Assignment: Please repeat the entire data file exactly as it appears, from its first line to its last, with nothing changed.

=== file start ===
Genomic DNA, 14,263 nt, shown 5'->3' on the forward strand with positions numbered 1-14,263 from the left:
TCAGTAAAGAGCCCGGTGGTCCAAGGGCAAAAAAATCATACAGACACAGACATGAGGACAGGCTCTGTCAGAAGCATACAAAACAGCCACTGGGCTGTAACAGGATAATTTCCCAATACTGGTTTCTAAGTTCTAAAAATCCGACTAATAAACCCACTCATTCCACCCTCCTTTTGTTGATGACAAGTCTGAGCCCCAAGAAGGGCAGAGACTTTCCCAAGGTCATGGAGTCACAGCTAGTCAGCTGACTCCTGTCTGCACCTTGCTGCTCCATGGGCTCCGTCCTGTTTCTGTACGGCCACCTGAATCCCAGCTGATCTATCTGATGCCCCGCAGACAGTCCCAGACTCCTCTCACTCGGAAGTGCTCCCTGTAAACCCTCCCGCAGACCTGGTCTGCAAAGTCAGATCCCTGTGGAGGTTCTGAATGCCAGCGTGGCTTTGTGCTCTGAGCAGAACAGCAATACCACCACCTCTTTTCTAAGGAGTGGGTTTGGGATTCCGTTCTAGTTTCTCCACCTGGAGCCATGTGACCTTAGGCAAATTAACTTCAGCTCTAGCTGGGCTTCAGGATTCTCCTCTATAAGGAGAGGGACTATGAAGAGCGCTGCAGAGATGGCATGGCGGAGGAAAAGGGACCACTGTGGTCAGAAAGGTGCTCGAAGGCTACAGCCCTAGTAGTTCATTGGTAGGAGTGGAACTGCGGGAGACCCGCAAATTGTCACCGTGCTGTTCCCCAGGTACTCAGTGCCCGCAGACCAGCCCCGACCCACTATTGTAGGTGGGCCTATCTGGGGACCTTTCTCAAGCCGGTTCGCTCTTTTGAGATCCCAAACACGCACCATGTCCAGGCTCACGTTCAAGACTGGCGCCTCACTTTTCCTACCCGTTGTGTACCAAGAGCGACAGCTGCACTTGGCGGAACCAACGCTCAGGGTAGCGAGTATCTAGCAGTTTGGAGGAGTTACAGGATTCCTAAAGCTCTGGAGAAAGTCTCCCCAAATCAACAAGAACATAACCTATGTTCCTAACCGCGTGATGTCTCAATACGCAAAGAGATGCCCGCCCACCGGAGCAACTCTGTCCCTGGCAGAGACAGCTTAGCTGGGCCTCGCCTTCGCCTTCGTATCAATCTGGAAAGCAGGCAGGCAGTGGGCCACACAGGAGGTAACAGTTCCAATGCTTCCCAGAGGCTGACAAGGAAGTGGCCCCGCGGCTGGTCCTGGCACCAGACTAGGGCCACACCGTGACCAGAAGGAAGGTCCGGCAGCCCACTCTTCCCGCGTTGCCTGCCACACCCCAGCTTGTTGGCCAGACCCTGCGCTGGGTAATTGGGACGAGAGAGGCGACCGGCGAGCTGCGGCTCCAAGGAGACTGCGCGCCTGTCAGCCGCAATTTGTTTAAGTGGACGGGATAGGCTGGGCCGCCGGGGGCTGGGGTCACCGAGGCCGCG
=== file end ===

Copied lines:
Genomic DNA, 14,263 nt, shown 5'->3' on the forward strand with positions numbered 1-14,263 from the left:
TCAGTAAAGAGCCCGGTGGTCCAAGGGCAAAAAAATCATACAGACACAGACATGAGGACAGGCTCTGTCAGAAGCATACAAAACAGCCACTGGGCTGTAACAGGATAATTTCCCAATACTGGTTTCTAAGTTCTAAAAATCCGACTAATAAACCCACTCATTCCACCCTCCTTTTGTTGATGACAAGTCTGAGCCCCAAGAAGGGCAGAGACTTTCCCAAGGTCATGGAGTCACAGCTAGTCAGCTGACTCCTGTCTGCACCTTGCTGCTCCATGGGCTCCGTCCTGTTTCTGTACGGCCACCTGAATCCCAGCTGATCTATCTGATGCCCCGCAGACAGTCCCAGACTCCTCTCACTCGGAAGTGCTCCCTGTAAACCCTCCCGCAGACCTGGTCTGCAAAGTCAGATCCCTGTGGAGGTTCTGAATGCCAGCGTGGCTTTGTGCTCTGAGCAGAACAGCAATACCACCACCTCTTTTCTAAGGAGTGGGTTTGGGATTCCGTTCTAGTTTCTCCACCTGGAGCCATGTGACCTTAGGCAAATTAACTTCAGCTCTAGCTGGGCTTCAGGATTCTCCTCTATAAGGAGAGGGACTATGAAGAGCGCTGCAGAGATGGCATGGCGGAGGAAAAGGGACCACTGTGGTCAGAAAGGTGCTCGAAGGCTACAGCCCTAGTAGTTCATTGGTAGGAGTGGAACTGCGGGAGACCCGCAAATTGTCACCGTGCTGTTCCCCAGGTACTCAGTGCCCGCAGACCAGCCCCGACCCACTATTGTAGGTGGGCCTATCTGGGGACCTTTCTCAAGCCGGTTCGCTCTTTTGAGATCCCAAACACGCACCATGTCCAGGCTCACGTTCAAGACTGGCGCCTCACTTTTCCTACCCGTTGTGTACCAAGAGCGACAGCTGCACTTGGCGGAACCAACGCTCAGGGTAGCGAGTATCTAGCAGTTTGGAGGAGTTACAGGATTCCTAAAGCTCTGGAGAAAGTCTCCCCAAATCAACAAGAACATAACCTATGTTCCTAACCGCGTGATGTCTCAATACGCAAAGAGATGCCCGCCCACCGGAGCAACTCTGTCCCTGGCAGAGACAGCTTAGCTGGGCCTCGCCTTCGCCTTCGTATCAATCTGGAAAGCAGGCAGGCAGTGGGCCACACAGGAGGTAACAGTTCCAATGCTTCCCAGAGGCTGACAAGGAAGTGGCCCCGCGGCTGGTCCTGGCACCAGACTAGGGCCACACCGTGACCAGAAGGAAGGTCCGGCAGCCCACTCTTCCCGCGTTGCCTGCCACACCCCAGCTTGTTGGCCAGACCCTGCGCTGGGTAATTGGGACGAGAGAGGCGACCGGCGAGCTGCGGCTCCAAGGAGACTGCGCGCCTGTCAGCCGCAATTTGTTTAAGTGGACGGGATAGGCTGGGCCGCCGGGGGCTGGGGTCACCGAGGCCGCG